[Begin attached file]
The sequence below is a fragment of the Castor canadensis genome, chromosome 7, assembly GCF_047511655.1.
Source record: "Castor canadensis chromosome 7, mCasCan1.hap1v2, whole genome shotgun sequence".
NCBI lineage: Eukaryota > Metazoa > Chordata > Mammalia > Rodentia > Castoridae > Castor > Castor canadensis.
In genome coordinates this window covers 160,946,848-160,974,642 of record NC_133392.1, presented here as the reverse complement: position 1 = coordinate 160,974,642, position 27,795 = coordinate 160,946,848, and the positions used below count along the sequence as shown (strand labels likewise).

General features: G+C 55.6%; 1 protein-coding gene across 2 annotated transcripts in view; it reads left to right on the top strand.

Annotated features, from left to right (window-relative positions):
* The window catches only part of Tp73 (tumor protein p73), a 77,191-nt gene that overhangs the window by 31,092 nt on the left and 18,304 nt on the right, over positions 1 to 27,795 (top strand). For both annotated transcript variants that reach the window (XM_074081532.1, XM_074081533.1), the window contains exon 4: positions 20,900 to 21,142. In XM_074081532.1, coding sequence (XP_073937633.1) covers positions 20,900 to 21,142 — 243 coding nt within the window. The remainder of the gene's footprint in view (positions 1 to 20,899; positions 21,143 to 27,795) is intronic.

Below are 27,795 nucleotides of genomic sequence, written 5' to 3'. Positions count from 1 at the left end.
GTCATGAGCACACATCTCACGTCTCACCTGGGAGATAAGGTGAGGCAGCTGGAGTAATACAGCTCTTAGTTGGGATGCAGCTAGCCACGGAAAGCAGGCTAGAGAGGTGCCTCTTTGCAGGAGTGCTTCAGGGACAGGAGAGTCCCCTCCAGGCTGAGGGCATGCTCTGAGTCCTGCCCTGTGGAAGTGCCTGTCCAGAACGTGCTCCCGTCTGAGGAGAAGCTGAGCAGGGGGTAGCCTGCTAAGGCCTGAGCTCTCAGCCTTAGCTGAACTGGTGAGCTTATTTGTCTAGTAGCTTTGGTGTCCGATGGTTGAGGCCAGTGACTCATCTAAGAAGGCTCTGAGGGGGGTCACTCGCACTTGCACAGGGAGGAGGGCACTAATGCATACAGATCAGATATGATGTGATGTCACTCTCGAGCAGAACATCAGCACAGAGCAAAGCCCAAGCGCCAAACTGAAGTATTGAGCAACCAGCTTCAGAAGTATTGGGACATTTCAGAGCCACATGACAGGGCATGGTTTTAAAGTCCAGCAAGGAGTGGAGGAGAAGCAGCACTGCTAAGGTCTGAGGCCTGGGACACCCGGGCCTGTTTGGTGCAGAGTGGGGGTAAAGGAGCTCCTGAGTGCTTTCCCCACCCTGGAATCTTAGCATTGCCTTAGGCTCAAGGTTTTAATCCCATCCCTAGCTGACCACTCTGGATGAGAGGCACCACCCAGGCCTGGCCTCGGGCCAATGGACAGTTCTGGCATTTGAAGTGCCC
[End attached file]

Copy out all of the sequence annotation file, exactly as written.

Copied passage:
The sequence below is a fragment of the Castor canadensis genome, chromosome 7, assembly GCF_047511655.1.
Source record: "Castor canadensis chromosome 7, mCasCan1.hap1v2, whole genome shotgun sequence".
NCBI lineage: Eukaryota > Metazoa > Chordata > Mammalia > Rodentia > Castoridae > Castor > Castor canadensis.
In genome coordinates this window covers 160,946,848-160,974,642 of record NC_133392.1, presented here as the reverse complement: position 1 = coordinate 160,974,642, position 27,795 = coordinate 160,946,848, and the positions used below count along the sequence as shown (strand labels likewise).

General features: G+C 55.6%; 1 protein-coding gene across 2 annotated transcripts in view; it reads left to right on the top strand.

Annotated features, from left to right (window-relative positions):
* The window catches only part of Tp73 (tumor protein p73), a 77,191-nt gene that overhangs the window by 31,092 nt on the left and 18,304 nt on the right, over positions 1 to 27,795 (top strand). For both annotated transcript variants that reach the window (XM_074081532.1, XM_074081533.1), the window contains exon 4: positions 20,900 to 21,142. In XM_074081532.1, coding sequence (XP_073937633.1) covers positions 20,900 to 21,142 — 243 coding nt within the window. The remainder of the gene's footprint in view (positions 1 to 20,899; positions 21,143 to 27,795) is intronic.

Below are 27,795 nucleotides of genomic sequence, written 5' to 3'. Positions count from 1 at the left end.
GTCATGAGCACACATCTCACGTCTCACCTGGGAGATAAGGTGAGGCAGCTGGAGTAATACAGCTCTTAGTTGGGATGCAGCTAGCCACGGAAAGCAGGCTAGAGAGGTGCCTCTTTGCAGGAGTGCTTCAGGGACAGGAGAGTCCCCTCCAGGCTGAGGGCATGCTCTGAGTCCTGCCCTGTGGAAGTGCCTGTCCAGAACGTGCTCCCGTCTGAGGAGAAGCTGAGCAGGGGGTAGCCTGCTAAGGCCTGAGCTCTCAGCCTTAGCTGAACTGGTGAGCTTATTTGTCTAGTAGCTTTGGTGTCCGATGGTTGAGGCCAGTGACTCATCTAAGAAGGCTCTGAGGGGGGTCACTCGCACTTGCACAGGGAGGAGGGCACTAATGCATACAGATCAGATATGATGTGATGTCACTCTCGAGCAGAACATCAGCACAGAGCAAAGCCCAAGCGCCAAACTGAAGTATTGAGCAACCAGCTTCAGAAGTATTGGGACATTTCAGAGCCACATGACAGGGCATGGTTTTAAAGTCCAGCAAGGAGTGGAGGAGAAGCAGCACTGCTAAGGTCTGAGGCCTGGGACACCCGGGCCTGTTTGGTGCAGAGTGGGGGTAAAGGAGCTCCTGAGTGCTTTCCCCACCCTGGAATCTTAGCATTGCCTTAGGCTCAAGGTTTTAATCCCATCCCTAGCTGACCACTCTGGATGAGAGGCACCACCCAGGCCTGGCCTCGGGCCAATGGACAGTTCTGGCATTTGAAGTGCCC